When we go, I make sure we have plenty of snacks, so that no one is hungry if the plane food is really bad. I usually have cheese, carrot sticks, apples, crackers or rice cakes, pepperoni, and some treats (candy, mints, cookies). I grab barf bags and paper towels as soon as we get on the plane, for trash bags and spills, respectively.

We have each child take a backpack. In the pack, there will be some new markers, coloring book, new book, CD player, audio book, and probably some treats (candy, cookies, chewing gum) that they can consume at will . I usually take the children to a toy/book shop and let them choose a new toy/book that will be in the pack and unopened when we depart.

I usually take a big tote bag as my carry on. It includes books to read aloud. When my children had "lovey" blankets, I always carried the blankets to prevent their being lost. I always take at least a clean shirt for each child (or sippy cups) since we seem to always spill drinks on ourselves when traveling. When my children were younger (my youngest is 7 years old now), I took a full changes of clothes. The worst trip we had a dc threw up in my lap, but I've also traveled soaking wet from a soda can spilled in my lap just after take-off and boy was I cold the whole way home! Oh yeah, grab blankets as soon as you get on the plane. Our 9-year-old daughter likes to sleep flat on the plane floor, so we put one under her and another over her.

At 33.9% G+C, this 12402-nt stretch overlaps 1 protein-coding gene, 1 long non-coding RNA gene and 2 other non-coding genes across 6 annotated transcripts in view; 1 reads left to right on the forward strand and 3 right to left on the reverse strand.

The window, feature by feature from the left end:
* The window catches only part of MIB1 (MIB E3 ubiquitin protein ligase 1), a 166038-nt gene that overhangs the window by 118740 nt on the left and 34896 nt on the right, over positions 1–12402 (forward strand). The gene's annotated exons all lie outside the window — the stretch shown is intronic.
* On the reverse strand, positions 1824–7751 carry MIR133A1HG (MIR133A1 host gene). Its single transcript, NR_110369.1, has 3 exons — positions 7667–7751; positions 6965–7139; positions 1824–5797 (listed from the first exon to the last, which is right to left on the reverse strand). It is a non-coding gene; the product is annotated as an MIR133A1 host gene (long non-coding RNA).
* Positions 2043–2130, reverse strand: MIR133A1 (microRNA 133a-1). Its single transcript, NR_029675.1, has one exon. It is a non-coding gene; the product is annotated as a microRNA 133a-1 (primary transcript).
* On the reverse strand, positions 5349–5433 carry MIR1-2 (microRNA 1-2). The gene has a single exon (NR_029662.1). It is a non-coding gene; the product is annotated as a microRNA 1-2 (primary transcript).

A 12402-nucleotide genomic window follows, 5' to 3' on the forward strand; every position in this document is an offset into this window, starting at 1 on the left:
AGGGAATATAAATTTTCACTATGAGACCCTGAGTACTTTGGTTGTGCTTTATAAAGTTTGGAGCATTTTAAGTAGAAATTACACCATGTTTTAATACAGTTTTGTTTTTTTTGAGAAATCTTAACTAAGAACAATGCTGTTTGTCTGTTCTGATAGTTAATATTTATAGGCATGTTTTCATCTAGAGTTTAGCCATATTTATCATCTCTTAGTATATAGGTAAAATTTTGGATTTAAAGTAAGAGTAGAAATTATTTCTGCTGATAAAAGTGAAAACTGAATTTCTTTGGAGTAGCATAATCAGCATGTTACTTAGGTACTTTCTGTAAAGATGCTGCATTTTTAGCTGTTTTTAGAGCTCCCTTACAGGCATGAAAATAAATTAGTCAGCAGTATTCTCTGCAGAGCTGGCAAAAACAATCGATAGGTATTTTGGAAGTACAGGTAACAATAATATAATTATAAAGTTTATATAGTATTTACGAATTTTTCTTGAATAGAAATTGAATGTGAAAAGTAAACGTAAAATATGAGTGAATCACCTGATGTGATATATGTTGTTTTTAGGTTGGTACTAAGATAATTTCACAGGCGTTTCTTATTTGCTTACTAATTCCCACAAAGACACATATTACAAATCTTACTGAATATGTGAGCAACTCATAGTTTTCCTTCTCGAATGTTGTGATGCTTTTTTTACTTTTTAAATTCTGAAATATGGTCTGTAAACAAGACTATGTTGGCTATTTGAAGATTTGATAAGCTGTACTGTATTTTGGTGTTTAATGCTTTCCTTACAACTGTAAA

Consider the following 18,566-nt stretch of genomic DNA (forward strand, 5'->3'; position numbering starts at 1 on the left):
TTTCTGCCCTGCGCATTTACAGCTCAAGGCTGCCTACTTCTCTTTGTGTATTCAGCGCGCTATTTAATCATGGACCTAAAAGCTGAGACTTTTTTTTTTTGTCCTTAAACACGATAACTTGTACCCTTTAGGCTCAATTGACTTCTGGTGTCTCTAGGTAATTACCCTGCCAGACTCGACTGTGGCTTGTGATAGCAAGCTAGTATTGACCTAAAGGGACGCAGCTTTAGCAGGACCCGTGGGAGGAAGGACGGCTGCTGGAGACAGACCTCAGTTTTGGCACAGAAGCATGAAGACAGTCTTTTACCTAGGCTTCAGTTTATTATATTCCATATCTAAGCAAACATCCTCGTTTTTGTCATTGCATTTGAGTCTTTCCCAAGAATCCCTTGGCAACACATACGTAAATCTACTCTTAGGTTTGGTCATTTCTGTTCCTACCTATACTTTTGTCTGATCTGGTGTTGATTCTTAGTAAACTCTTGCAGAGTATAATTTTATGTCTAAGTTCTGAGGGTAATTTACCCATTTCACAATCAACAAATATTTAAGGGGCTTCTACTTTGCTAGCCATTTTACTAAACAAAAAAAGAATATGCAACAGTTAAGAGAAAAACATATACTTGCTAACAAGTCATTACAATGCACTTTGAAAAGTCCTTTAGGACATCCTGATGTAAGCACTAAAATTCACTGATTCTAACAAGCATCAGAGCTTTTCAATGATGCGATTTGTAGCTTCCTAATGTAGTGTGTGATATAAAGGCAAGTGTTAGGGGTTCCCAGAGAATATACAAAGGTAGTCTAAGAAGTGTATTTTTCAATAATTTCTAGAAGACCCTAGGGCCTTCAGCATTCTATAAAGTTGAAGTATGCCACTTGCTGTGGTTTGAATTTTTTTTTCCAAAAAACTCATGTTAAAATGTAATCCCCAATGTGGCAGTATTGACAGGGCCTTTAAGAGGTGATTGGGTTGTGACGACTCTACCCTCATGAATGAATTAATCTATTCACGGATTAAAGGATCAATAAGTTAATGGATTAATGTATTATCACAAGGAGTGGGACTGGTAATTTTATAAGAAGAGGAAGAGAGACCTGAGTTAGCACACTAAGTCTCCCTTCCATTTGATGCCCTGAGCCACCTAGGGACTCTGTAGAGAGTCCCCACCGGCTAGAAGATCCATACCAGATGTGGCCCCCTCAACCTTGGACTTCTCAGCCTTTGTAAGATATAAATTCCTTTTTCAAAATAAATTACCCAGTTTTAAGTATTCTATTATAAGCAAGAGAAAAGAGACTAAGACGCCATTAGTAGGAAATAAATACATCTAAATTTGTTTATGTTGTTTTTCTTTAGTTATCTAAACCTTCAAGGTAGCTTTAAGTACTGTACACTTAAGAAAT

The last few times we've flown, the airplane had a TV screen in every single seat back. There were movies, games to play, and other electronic stuff for dc to do. I wasn't able to figure out how to block any of the movies (adult things and Scooby Doo) or to prevent dc from turning the TV on, but there were some okay movies too, like Finding Nemo. The movies can fill a lot of time.